• Varicose veins and spider veins
  • swollen ankles and legs

3. Benefiting people with an above-average risk of blood clots in the legs, such as:

  • People with a specific genetic disorder in the family or a history of blood clots
  • long-term bedridden patients
  • Women taking hormone replacement therapy or birth control pills
  • people with certain medical conditions, such as inflammatory bowel syndrome

4. Other benefits suggested by the study, such as:

  • Prevention of varicose veins in pregnant women
  • Preventing blood clots in the legs of airline passengers
  • Reduce post-workout soreness in athletes
  • Slightly improves runner's endurance

Who are compression stockings good for?

certain medical conditions

Compression stockings may benefit people with the following health conditions:

  • Deep vein thrombosis (DVT), a higher risk of blood clots in the legs.
  • Venous ulcers, a complex treatment disease
  • Varicose veins and spider veins
  • Edema, swelling of the ankles and legs.
  • pregnant woman

Pregnant women may experience swelling in their legs and ankles due to increased blood volume and hormones that relax the body, which can lead to reduced blood circulation. Wearing compression stockings can help them reduce their risk of varicose veins by 2-3 times.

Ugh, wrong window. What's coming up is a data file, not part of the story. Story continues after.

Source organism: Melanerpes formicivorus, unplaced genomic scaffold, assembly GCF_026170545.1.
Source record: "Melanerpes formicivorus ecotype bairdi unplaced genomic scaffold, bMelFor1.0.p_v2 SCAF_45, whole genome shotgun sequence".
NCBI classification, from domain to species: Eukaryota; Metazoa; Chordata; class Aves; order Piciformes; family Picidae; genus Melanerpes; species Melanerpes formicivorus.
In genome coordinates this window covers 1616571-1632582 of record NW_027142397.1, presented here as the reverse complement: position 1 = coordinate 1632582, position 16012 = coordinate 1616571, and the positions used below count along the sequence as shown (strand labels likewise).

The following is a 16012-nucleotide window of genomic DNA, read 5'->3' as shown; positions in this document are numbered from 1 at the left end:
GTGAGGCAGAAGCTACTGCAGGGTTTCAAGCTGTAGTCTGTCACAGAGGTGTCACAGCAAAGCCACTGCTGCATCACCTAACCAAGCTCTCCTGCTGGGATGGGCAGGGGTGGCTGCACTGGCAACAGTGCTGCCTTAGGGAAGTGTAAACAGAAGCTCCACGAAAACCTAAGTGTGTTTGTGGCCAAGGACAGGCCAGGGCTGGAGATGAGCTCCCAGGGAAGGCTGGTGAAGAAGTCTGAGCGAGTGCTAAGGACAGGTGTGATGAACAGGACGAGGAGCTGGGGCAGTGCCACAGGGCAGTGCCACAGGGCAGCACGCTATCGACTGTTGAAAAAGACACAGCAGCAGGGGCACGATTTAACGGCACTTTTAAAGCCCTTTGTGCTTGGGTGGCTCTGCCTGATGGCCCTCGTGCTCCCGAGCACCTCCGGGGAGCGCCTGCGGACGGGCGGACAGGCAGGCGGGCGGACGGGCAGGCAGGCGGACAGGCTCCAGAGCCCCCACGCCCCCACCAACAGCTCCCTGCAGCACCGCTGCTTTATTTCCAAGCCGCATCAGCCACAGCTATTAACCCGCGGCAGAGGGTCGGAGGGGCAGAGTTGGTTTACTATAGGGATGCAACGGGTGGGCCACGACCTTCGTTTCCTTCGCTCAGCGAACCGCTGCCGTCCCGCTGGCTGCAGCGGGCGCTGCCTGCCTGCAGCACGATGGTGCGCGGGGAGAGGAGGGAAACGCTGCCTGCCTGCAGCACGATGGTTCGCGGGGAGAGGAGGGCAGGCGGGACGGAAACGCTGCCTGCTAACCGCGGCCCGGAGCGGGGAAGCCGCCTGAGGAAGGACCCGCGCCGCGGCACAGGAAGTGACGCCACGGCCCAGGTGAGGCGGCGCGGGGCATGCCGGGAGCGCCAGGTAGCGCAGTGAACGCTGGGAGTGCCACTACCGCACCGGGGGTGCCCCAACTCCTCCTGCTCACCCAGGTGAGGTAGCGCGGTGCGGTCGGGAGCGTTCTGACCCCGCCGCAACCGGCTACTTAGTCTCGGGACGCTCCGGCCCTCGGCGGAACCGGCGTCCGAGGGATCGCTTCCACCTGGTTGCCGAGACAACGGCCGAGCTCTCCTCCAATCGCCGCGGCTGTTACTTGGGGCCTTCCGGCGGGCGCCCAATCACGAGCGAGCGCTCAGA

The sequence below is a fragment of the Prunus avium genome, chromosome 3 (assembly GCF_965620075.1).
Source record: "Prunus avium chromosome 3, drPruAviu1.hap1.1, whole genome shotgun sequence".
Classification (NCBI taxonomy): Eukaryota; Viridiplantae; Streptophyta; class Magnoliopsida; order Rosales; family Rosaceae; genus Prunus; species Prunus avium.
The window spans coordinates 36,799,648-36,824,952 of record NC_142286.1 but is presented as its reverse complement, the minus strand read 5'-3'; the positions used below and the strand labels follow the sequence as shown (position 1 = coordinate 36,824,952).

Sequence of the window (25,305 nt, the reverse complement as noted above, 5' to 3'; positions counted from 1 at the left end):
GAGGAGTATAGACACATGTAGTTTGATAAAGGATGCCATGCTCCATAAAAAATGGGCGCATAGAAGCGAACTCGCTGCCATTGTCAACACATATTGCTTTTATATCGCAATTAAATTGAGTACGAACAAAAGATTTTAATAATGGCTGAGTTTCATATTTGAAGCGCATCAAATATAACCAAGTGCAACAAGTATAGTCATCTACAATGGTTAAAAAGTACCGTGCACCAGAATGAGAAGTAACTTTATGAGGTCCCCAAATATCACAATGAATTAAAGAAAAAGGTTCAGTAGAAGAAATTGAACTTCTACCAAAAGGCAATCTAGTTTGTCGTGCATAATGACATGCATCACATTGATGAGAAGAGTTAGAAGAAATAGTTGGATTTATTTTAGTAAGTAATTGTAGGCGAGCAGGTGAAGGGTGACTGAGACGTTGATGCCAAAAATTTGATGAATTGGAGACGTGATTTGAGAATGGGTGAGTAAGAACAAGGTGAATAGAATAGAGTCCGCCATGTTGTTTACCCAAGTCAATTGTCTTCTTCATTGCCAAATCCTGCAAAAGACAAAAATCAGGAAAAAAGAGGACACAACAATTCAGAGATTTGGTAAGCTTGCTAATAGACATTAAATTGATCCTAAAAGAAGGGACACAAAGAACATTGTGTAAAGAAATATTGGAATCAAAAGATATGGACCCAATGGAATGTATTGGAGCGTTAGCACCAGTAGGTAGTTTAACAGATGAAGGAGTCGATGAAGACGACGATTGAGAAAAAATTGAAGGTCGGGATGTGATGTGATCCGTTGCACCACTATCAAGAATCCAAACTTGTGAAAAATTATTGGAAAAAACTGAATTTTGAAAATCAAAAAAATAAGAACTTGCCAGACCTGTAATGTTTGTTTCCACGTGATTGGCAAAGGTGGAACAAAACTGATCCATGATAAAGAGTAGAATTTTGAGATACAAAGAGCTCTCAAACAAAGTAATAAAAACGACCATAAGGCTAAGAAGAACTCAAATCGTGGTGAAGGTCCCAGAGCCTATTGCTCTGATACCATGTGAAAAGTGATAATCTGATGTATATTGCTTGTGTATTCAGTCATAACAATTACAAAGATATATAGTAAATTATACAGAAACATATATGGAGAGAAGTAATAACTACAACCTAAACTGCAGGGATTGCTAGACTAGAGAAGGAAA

traveler

Whether you're traveling by car, train, or plane, long trips can cause circulation problems, making you more likely to swell or develop blood clots and DVT. Wearing compression stockings can help reduce your risk of DVT while traveling. In addition, it is recommended to stand up and walk every hour, maintain regular exercise, and drink plenty of water.

during and after exercise

Research shows that wearing compression stockings during and after a workout can reduce post-exercise blood lactate levels, which can reduce delayed onset muscle soreness. Additionally, reducing the level of discomfort athletes feel after a workout will make it easier for them to get back into training and improve their future performance. Research also suggests that wearing compression socks may slightly improve endurance.

standing for long periods of time

Wearing compression stockings can help reduce leg fatigue and swelling if you stand for long periods of time throughout the day.

best compression socks

Compression socks vary according to the degree of compression they apply. If you buy stockings or socks for medical reasons, your doctor may prescribe or recommend a specific level of pressure for you. However, if you're choosing between socks with different levels of compression and your doctor hasn't recommended a specific grade, here's some information to help you choose the best compression socks for you:

15 – 20 millimeters of mercury (mmHg)

These socks are suitable for everyday use, sports recovery and travel. However, they may not be tight enough for medical rehabilitation.

20-30 millimeters of mercury (mmHg)

If you have varicose veins, spider veins or mild edema, this may be the right choice for you. Also, they can help improve circulation after surgery if you can't move as usual.

30-40 millimeters of mercury (mmHg)

Offering the strongest level of compression, these socks may be labeled as prescription. This may be appropriate for those with severe swelling, DVT, or postoperative symptoms ranging from moderate to severe.